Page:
Music and Vision homepage All Risks Musical - an irreverent guide to the music profession by Alice McVeigh


<<  -- 2 --  Tess Crebbin    THE BASIC ESSENCE


TC: Amazingly, when you first decided to create a new orchestra and book a concert hall for rehearsals, you were able to get some of the world's best instrumentalists to heed your call and come to Dresden. How did you pay for that, I mean, how does one fund this kind of thing?

SH: We did not have to pay for it. We contacted the best musicians in some of the greatest orchestras around the world, told them what we wanted to do and asked if they would be interested. As it turned out, there were plenty who wanted the chance to play the kind of music they wanted but their orchestral contracts did not include in their schedule. So in their spare time they came to Dresden, free of charge, to perform with us. It was quite astonishing, really.

TC: Indeed. So it was a kind of modern music revolution. Torsten, you were another refugee from the current trends in contemporary classical music. Having studied composition in Germany, you turned your back on your native country and spent fourteen years in Japan. Why, and what were you doing there?

Torsten Rasch: Like Sven, my influences were Mahler and so on. As a contemporary composer, the style of composition that was required of me here in Germany, atonal and the like, was not what I wanted to do. I wanted to create beauty, not destruction. So I went to Japan, where I initially taught German to make ends meet. Then I started getting work as a composer. Aside from orchestral works, I also composed a lot of film music over there, which I found to be a wonderful outlet for my creativity.

TC: And then, somehow, the two of you got together to create this remarkable recording of a Lieder Cycle that clearly shows the influences of Mahler, of Wagner's Wesendonk Lieder, of Alban Berg. The kind of composition that does not exist these days anymore ...

SH: True and that is a good point. I had taken stock of the contemporary market in classical music and found that nobody composed these types of deep, orchestral Lieder cycles anymore. In today's instant gratification society we don't want to hear Lieder about death and loss, we want fun. And yet, as the continued popularity of composers like Mahler and their Lieder shows, there is a market for them. But who even writes these kinds of texts anymore nowadays?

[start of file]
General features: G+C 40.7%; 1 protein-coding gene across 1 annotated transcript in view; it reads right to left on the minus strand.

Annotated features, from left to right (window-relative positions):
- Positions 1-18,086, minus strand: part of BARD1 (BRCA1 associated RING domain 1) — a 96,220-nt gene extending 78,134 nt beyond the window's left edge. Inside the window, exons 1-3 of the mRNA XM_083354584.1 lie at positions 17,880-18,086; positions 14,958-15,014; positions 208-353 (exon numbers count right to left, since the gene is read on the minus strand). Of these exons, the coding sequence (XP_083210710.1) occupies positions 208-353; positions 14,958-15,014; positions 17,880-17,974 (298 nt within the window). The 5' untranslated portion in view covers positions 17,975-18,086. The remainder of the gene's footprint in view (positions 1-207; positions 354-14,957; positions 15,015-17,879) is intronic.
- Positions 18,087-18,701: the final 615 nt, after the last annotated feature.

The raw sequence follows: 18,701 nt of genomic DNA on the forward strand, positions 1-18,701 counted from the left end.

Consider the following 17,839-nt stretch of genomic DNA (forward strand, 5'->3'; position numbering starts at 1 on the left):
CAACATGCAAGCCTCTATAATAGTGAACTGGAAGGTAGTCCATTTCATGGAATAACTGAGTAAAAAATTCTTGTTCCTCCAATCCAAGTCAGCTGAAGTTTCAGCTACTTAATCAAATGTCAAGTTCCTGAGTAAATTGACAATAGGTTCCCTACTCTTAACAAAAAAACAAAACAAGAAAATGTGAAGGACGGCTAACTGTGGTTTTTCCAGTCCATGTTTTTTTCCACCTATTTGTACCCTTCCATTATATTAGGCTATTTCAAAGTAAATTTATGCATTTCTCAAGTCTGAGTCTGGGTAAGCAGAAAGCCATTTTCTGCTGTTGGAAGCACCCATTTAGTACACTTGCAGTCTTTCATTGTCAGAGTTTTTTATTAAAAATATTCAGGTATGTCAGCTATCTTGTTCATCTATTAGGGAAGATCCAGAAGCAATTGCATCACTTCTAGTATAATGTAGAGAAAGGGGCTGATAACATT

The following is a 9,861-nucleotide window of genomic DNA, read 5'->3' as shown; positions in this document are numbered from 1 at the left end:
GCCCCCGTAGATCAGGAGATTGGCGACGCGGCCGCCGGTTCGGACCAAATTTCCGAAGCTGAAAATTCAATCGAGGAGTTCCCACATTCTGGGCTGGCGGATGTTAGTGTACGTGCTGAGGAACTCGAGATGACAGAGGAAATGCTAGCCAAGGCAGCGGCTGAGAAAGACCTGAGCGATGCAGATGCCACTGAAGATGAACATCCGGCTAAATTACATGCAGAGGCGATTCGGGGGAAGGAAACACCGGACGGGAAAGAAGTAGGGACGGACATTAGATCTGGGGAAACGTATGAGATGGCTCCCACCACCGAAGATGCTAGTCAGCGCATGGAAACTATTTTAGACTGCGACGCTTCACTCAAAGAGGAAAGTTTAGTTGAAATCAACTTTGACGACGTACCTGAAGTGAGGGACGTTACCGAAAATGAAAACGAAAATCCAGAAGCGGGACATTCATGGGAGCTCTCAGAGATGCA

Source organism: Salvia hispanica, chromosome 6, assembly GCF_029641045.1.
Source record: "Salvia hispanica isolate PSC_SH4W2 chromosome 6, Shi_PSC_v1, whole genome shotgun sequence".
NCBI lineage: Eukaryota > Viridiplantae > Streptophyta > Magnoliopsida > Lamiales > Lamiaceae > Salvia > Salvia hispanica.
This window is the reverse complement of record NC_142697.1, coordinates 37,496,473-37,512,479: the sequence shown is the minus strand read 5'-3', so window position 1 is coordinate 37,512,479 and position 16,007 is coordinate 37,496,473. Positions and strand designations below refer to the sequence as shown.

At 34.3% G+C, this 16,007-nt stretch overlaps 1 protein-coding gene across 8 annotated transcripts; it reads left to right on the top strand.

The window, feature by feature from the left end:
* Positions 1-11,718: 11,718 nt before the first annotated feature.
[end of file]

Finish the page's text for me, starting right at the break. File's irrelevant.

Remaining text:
Till Lindemann. Photo © Jens Rötzsch/Ostkreuz
Till Lindemann. Photo © Jens Rötzsch/Ostkreuz

TC: Enter Till Lindemann. His book of poetry, Messer (Knife), had been very successful at the Eichborn Publishing House. He is a German poet who, just like yourselves, seems to favor a return to values of the past. Conrad Ferdinand Meyer, to whom one of the poems in his book is dedicated, is one of his main influences. But one also is reminded of the Joycean-influenced poems of the Irish actor and writer Gabriel Byrne, especially when comparing Byrne's prose from the book Pictures in my Head with the Nele poems of Lindemann. How did this book come to be, which started Lindemann's career as an author and thus eventually led to the current CD project?

Gert Hof: I am a close friend of Lindemann's and had organised and edited this book for Eichborn. My background is as director of theatre and opera. So Rammstein had approached me one day to ask if I could direct their stage shows. They wanted a real theatre show for their concerts, complete with light effects and the lot. So they gave me the texts in advance, for me to create my light show around them. But only a fraction of the texts Lindemann wrote were actually used for Rammstein. The rest was really good poetry that was just there, and so I suggested to him that we turn this into a book. I also took the photographs for the book.

Continue >>

Copyright © 17 October 2004 Tess Crebbin, Germany


 << Music & Vision home                  Flying Dutchman >>